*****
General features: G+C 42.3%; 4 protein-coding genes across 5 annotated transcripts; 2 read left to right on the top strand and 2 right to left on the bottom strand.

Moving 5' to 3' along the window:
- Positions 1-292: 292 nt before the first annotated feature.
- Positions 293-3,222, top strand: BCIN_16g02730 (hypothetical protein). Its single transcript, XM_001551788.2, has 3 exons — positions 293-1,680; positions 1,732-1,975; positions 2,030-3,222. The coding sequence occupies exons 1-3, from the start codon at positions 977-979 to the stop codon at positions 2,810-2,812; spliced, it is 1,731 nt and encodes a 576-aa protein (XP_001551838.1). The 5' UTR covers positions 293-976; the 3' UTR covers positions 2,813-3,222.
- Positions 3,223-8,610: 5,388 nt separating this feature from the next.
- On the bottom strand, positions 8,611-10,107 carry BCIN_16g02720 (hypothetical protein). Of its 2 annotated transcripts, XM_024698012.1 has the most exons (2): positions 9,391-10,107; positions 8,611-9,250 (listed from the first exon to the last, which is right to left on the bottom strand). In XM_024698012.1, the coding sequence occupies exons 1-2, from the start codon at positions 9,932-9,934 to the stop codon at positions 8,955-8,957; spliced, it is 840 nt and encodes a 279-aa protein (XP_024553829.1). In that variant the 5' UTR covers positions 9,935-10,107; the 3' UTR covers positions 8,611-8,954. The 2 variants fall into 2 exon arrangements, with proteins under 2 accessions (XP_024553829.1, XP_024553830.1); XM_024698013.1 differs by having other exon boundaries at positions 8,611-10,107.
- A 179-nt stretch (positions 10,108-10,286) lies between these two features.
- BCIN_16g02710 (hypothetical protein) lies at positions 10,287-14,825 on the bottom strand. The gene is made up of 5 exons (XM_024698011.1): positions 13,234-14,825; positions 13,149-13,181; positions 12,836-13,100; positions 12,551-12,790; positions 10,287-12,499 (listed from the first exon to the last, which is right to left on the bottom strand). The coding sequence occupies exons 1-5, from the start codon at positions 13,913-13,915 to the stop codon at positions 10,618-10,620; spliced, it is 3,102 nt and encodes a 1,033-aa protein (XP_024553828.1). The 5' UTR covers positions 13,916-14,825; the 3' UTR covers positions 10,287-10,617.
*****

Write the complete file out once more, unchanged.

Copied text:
General features: G+C 42.3%; 4 protein-coding genes across 5 annotated transcripts; 2 read left to right on the top strand and 2 right to left on the bottom strand.

Moving 5' to 3' along the window:
- Positions 1-292: 292 nt before the first annotated feature.
- Positions 293-3,222, top strand: BCIN_16g02730 (hypothetical protein). Its single transcript, XM_001551788.2, has 3 exons — positions 293-1,680; positions 1,732-1,975; positions 2,030-3,222. The coding sequence occupies exons 1-3, from the start codon at positions 977-979 to the stop codon at positions 2,810-2,812; spliced, it is 1,731 nt and encodes a 576-aa protein (XP_001551838.1). The 5' UTR covers positions 293-976; the 3' UTR covers positions 2,813-3,222.
- Positions 3,223-8,610: 5,388 nt separating this feature from the next.
- On the bottom strand, positions 8,611-10,107 carry BCIN_16g02720 (hypothetical protein). Of its 2 annotated transcripts, XM_024698012.1 has the most exons (2): positions 9,391-10,107; positions 8,611-9,250 (listed from the first exon to the last, which is right to left on the bottom strand). In XM_024698012.1, the coding sequence occupies exons 1-2, from the start codon at positions 9,932-9,934 to the stop codon at positions 8,955-8,957; spliced, it is 840 nt and encodes a 279-aa protein (XP_024553829.1). In that variant the 5' UTR covers positions 9,935-10,107; the 3' UTR covers positions 8,611-8,954. The 2 variants fall into 2 exon arrangements, with proteins under 2 accessions (XP_024553829.1, XP_024553830.1); XM_024698013.1 differs by having other exon boundaries at positions 8,611-10,107.
- A 179-nt stretch (positions 10,108-10,286) lies between these two features.
- BCIN_16g02710 (hypothetical protein) lies at positions 10,287-14,825 on the bottom strand. The gene is made up of 5 exons (XM_024698011.1): positions 13,234-14,825; positions 13,149-13,181; positions 12,836-13,100; positions 12,551-12,790; positions 10,287-12,499 (listed from the first exon to the last, which is right to left on the bottom strand). The coding sequence occupies exons 1-5, from the start codon at positions 13,913-13,915 to the stop codon at positions 10,618-10,620; spliced, it is 3,102 nt and encodes a 1,033-aa protein (XP_024553828.1). The 5' UTR covers positions 13,916-14,825; the 3' UTR covers positions 10,287-10,617.